Seoul says its admissions about experiments with uranium and plutonium should not disrupt the international talks on Pyongyang's atomic-weapons programs.
South Korea admitted last week that its scientists had enriched a tiny amount of uranium in 2000 but had failed in its obligation to report the experiment to the International Atomic Energy Agency (IAEA). Seoul also has revealed that its scientists extracted plutonium in 1982 without reporting it. The revelations came after the IAEA announced it had found evidence of the experiments during routine inspections.
South Korean officials insist they have no interest in acquiring atomic bombs.
Patrick Koellner is a senior researcher at the Institute for Asian Affairs in Hamburg, Germany. He has been closely following developments on the Korean peninsula, including North Korea's reactions: "This is very much an expression of frustration on the part of North Korea relating to the fact that the United States has not substantially changed its negotiation position as far as North Korea's nuclear programs are concerned."
Koellner says Pyongyang's frustration is understandable: "From the North Korean perspective, it all looks very much like double standards. Washington reacts very harshly to North Korea's much more developed programs, but then is much more negligent as far as the South Korean programs are concerned."
Gary Samore, an expert on nonproliferation at the London-based International Institute for Strategic Studies, says Pyongyang has an excuse to try to set back the international talks focused on its nuclear-weapons programs: "The North Koreans are not interested right now in making any progress in the six-party talks. So they are using the revelations about the experiment in South Korea as an excuse to slow down the process of discussions."
Samore says the South Korean experiments were of little technical significance. But from a political standpoint, he says the issue illustrates the need for governments to ensure their scientists don't conduct experiments contrary to legal commitments made under international treaties: "Under that [NPT] treaty, South Korea is allowed to conduct experiments with nuclear material. But all such experiments have to be reported to the IAEA so it can verify that none of the material involved is being used for military purposes. So the experiments themselves are not illegal. But carrying them out without declaring them to the appropriate international agency is [illegal]."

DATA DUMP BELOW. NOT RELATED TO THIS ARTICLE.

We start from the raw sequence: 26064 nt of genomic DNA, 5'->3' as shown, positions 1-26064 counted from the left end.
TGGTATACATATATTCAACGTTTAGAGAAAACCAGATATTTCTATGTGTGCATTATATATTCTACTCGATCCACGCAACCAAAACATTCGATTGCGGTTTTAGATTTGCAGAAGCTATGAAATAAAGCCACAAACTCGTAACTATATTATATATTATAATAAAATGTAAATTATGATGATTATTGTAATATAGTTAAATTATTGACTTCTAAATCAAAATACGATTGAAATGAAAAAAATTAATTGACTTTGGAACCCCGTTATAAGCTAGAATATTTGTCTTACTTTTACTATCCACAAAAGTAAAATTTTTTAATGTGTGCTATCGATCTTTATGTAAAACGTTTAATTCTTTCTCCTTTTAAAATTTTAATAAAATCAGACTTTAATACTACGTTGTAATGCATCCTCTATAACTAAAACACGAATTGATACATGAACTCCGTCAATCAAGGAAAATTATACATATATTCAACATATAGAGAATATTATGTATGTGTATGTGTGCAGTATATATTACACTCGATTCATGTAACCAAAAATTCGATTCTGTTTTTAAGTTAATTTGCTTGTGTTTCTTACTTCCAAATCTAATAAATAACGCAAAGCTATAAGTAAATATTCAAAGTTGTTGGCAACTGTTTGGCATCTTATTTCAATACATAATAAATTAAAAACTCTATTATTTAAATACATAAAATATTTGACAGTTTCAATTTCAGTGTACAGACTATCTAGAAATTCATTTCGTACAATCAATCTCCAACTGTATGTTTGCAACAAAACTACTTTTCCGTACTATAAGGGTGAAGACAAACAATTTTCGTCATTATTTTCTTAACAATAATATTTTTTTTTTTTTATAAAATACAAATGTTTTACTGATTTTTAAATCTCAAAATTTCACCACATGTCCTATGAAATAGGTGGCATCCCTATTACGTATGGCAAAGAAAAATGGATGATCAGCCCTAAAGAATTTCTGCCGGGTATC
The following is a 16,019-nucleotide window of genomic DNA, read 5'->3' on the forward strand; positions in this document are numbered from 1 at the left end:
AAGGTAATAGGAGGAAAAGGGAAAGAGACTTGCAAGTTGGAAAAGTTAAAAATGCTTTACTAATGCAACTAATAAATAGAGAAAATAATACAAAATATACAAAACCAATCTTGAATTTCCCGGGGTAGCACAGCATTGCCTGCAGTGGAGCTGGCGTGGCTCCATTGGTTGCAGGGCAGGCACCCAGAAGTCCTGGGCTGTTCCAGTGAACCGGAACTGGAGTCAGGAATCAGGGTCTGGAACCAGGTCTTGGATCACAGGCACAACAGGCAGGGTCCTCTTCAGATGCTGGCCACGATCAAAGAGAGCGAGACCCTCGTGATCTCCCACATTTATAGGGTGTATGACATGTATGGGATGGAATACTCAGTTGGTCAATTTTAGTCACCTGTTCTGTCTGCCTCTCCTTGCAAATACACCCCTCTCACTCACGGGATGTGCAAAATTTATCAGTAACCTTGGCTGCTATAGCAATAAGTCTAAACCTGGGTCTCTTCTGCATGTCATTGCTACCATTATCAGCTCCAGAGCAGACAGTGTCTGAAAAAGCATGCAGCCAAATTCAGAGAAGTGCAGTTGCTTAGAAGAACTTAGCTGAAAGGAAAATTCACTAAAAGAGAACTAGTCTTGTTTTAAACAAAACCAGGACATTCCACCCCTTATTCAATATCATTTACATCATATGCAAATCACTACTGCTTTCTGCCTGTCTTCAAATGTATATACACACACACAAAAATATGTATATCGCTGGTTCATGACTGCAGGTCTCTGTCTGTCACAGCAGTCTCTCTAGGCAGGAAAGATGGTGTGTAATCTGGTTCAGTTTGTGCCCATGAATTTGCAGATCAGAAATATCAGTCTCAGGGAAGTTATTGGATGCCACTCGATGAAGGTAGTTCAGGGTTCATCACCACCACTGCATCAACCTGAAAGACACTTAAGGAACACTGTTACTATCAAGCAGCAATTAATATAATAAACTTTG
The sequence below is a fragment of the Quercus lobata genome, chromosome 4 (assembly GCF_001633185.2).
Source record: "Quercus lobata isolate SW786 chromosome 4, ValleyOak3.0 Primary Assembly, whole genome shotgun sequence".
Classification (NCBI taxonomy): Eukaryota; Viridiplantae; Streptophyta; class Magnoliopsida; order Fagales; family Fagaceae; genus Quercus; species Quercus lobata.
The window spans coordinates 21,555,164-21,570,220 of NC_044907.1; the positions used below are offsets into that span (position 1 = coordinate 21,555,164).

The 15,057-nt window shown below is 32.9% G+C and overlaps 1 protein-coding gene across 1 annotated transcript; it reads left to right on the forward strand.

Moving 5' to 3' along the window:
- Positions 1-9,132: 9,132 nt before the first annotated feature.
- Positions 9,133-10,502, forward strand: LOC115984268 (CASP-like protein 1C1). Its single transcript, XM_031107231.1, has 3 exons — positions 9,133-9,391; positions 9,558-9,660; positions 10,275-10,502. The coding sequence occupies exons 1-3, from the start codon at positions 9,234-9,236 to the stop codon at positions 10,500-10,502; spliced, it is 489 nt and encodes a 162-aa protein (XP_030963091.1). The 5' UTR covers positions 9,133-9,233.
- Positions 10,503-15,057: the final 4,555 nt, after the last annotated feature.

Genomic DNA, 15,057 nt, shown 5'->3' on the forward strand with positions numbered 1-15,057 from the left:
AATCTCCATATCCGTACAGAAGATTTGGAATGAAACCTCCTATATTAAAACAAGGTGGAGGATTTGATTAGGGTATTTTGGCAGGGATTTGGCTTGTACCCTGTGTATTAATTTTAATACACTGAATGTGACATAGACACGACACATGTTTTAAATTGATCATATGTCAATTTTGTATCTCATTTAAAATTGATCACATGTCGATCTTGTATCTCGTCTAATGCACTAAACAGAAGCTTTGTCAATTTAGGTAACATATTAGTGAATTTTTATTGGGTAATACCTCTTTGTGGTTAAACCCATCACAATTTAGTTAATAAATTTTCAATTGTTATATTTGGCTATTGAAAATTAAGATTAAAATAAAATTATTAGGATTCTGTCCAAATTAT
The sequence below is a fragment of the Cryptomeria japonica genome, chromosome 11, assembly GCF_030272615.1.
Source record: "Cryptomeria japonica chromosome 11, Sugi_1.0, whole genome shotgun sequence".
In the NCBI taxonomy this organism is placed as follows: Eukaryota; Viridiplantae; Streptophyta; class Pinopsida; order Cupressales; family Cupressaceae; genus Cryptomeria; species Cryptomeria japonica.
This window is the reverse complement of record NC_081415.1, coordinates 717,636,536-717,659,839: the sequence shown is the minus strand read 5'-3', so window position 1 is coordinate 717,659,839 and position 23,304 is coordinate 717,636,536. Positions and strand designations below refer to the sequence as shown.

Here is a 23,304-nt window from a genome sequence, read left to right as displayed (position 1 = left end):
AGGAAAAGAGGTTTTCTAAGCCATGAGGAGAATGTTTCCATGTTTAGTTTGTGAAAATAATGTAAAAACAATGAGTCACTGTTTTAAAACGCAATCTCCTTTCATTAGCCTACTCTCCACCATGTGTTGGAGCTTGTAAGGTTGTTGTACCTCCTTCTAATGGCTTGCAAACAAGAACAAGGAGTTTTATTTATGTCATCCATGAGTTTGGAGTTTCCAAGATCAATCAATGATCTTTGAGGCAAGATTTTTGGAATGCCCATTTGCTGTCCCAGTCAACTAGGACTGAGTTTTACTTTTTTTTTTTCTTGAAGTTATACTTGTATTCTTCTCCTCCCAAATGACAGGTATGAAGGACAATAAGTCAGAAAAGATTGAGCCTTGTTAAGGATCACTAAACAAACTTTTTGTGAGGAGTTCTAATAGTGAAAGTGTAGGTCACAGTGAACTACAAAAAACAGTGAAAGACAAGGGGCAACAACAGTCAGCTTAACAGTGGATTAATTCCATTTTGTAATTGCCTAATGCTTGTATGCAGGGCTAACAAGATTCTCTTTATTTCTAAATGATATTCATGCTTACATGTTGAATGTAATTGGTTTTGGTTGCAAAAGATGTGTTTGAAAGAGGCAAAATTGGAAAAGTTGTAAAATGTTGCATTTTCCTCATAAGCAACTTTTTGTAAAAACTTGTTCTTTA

Samore says South Korea started the initial stages of a clandestine nuclear weapons program during the early 1980s, when the future of its security relationship with the United States was in doubt. That was after Washington announced possible plans to withdraw U.S. troops from South Korea: "The United States learned of this [nuclear] activity and through political pressure and persuasion was able to end the program at a very early stage."
Patrick Koellner of the Institute for Asian Affairs agrees with Samore's description of the historical background of the dispute. But he says rather than bolstering North Korea's confidence in Washington as a neutral mediator, recent events have strengthened Pyongyang's perception of the United States as a "puppet master of South Korea" that was aware of the experiments but did not pressure South Korea to report them.
Samore concludes that the planned withdrawal of some 12,000 U.S. troops from South Korea by the end of 2005 will not lead Seoul to restart nuclear tests in the near future. But he says the long-term outlook is less certain: "In the longer term we have to be concerned that if North Korea's nuclear-weapons program continues without any constraint, and if there are further strains in the U.S.-South Korean security relationship, as there have been over the last few years, it is possible that the South Korean government could decide to revive its nuclear weapons-related activities."